• The DSN memory 22 includes a plurality of distributed storage (DS) units 36 for storing data of the system. Each of the DS units 36 includes a processing module and memory and may be located at a geographically different site than the other DS units (e.g., one in Chicago, one in Milwaukee, etc.). The processing module may be a single processing device or a plurality of processing devices. Such a processing device may be a microprocessor, micro-controller, digital signal processor, microcomputer, central processing unit, field programmable gate array, programmable logic device, state machine, logic circuitry, analog circuitry, digital circuitry, and/or any device that manipulates signals (analog and/or digital) based on hard coding of the circuitry and/or operational instructions. The processing module may have an associated memory and/or memory element, which may be a single memory device, a plurality of memory devices, and/or embedded circuitry of the processing module. Such a memory device may be a read-only memory, random access memory, volatile memory, non-volatile memory, static memory, dynamic memory, flash memory, cache memory, and/or any device that stores digital information. Note that if the processing module includes more than one processing device, the processing devices may be centrally located (e.g., directly coupled together via a wired and/or wireless bus structure) or may be distributedly located (e.g., cloud computing via indirect coupling via a local area network and/or a wide area network). Further note that when the processing module implements one or more of its functions via a state machine, analog circuitry, digital circuitry, and/or logic circuitry, the memory and/or memory element storing the corresponding operational instructions may be embedded within, or external to, the circuitry comprising the state machine, analog circuitry, digital circuitry, and/or logic circuitry. Still further note that, the memory element stores, and the processing module executes, hard coded and/or operational instructions corresponding to at least some of the steps and/or functions illustrated in FIGS. 1-26.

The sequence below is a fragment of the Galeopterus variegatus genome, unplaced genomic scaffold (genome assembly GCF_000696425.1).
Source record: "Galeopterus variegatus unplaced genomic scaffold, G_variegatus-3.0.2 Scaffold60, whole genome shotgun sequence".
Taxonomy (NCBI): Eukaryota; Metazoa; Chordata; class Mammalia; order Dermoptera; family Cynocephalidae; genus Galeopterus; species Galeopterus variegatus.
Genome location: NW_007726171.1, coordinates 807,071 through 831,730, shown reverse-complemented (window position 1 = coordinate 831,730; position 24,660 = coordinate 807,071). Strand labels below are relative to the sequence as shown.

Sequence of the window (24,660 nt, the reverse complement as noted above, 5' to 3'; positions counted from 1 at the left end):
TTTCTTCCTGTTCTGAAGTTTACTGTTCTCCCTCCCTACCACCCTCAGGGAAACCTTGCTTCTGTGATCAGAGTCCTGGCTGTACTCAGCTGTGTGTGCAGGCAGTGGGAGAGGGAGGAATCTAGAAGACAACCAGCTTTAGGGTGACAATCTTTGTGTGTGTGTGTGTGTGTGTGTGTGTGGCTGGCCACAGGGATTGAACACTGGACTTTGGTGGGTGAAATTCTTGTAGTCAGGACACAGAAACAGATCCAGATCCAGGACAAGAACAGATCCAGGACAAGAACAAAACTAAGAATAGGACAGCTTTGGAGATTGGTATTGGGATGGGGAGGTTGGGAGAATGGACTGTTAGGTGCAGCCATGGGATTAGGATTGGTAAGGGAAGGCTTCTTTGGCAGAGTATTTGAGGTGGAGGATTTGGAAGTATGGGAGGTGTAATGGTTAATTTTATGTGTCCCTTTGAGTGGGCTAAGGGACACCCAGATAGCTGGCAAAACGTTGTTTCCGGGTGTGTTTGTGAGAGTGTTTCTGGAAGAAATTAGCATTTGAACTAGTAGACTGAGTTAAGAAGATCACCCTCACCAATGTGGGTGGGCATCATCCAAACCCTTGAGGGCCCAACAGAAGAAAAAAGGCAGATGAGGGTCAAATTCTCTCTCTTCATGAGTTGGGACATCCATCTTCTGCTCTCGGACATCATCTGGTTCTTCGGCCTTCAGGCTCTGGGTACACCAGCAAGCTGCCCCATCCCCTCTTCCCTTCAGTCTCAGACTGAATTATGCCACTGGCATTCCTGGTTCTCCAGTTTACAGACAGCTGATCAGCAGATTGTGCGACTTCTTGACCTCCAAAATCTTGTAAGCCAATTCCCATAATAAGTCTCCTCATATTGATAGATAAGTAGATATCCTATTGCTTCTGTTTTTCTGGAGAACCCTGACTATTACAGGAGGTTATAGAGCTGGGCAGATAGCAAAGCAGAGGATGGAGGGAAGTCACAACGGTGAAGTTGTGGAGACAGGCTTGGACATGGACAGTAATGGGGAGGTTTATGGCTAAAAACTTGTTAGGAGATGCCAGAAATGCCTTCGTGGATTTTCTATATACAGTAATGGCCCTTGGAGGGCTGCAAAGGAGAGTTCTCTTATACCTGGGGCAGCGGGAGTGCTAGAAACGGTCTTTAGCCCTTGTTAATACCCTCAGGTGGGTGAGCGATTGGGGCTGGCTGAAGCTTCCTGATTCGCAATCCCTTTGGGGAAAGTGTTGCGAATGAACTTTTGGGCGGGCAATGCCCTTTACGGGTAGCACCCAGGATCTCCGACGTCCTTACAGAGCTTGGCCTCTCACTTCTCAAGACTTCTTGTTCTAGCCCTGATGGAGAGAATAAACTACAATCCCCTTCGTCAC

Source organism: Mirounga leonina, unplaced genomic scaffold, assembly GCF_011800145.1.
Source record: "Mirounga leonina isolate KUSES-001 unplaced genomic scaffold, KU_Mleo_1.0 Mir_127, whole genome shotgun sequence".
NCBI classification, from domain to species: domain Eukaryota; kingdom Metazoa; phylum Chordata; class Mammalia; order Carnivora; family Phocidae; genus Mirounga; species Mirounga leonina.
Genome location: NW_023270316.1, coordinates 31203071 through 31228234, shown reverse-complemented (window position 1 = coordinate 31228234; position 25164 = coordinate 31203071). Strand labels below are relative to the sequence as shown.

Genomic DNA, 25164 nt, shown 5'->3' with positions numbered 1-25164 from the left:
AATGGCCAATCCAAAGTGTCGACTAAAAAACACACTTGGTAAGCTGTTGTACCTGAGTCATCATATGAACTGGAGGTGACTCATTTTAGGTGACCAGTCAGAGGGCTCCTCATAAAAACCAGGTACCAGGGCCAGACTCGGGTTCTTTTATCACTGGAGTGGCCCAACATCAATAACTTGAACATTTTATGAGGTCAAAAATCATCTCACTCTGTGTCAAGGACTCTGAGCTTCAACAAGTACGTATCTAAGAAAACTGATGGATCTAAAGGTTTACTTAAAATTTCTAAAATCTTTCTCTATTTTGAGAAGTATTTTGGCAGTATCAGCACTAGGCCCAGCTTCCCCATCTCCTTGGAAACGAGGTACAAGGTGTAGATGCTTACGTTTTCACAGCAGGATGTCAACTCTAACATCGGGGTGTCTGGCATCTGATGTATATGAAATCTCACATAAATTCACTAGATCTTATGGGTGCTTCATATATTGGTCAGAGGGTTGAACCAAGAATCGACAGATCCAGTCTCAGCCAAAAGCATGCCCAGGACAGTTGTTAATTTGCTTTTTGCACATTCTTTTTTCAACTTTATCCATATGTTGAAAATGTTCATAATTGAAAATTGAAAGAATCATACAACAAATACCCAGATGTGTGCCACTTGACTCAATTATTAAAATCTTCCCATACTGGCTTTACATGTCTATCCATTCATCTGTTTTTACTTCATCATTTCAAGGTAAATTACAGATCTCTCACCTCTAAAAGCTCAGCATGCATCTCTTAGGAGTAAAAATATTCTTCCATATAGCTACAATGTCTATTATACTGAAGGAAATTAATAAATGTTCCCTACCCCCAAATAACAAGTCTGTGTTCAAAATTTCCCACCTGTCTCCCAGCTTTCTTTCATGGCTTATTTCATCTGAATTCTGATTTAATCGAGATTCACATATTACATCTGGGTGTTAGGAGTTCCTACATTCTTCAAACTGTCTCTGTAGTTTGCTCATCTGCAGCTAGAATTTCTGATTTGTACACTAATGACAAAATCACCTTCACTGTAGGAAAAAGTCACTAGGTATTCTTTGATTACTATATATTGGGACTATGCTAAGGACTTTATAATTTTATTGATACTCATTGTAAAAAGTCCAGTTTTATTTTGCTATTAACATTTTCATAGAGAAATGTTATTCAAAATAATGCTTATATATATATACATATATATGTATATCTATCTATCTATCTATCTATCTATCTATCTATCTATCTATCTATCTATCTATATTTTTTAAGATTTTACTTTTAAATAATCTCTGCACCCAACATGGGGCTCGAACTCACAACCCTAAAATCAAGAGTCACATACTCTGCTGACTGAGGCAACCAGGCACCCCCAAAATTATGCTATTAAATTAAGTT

• Each of the user devices 12-14, the DS processing unit 16, the DS managing unit 18, and the storage integrity processing unit 20 may be a portable computing device (e.g., a social networking device, a gaming device, a cell phone, a smart phone, a personal digital assistant, a digital music player, a digital video player, a laptop computer, a handheld computer, a video game controller, and/or any other portable device that includes a computing core) and/or a fixed computing device (e.g., a personal computer, a computer server, a cable set-top box, a satellite receiver, a television set, a printer, a fax machine, home entertainment equipment, a video game console, and/or any type of home or office computing equipment). Such a portable or fixed computing device includes a computing core 26 and one or more interfaces 30, 32, and/or 33. An embodiment of the computing core 26 will be described with reference to FIG. 2.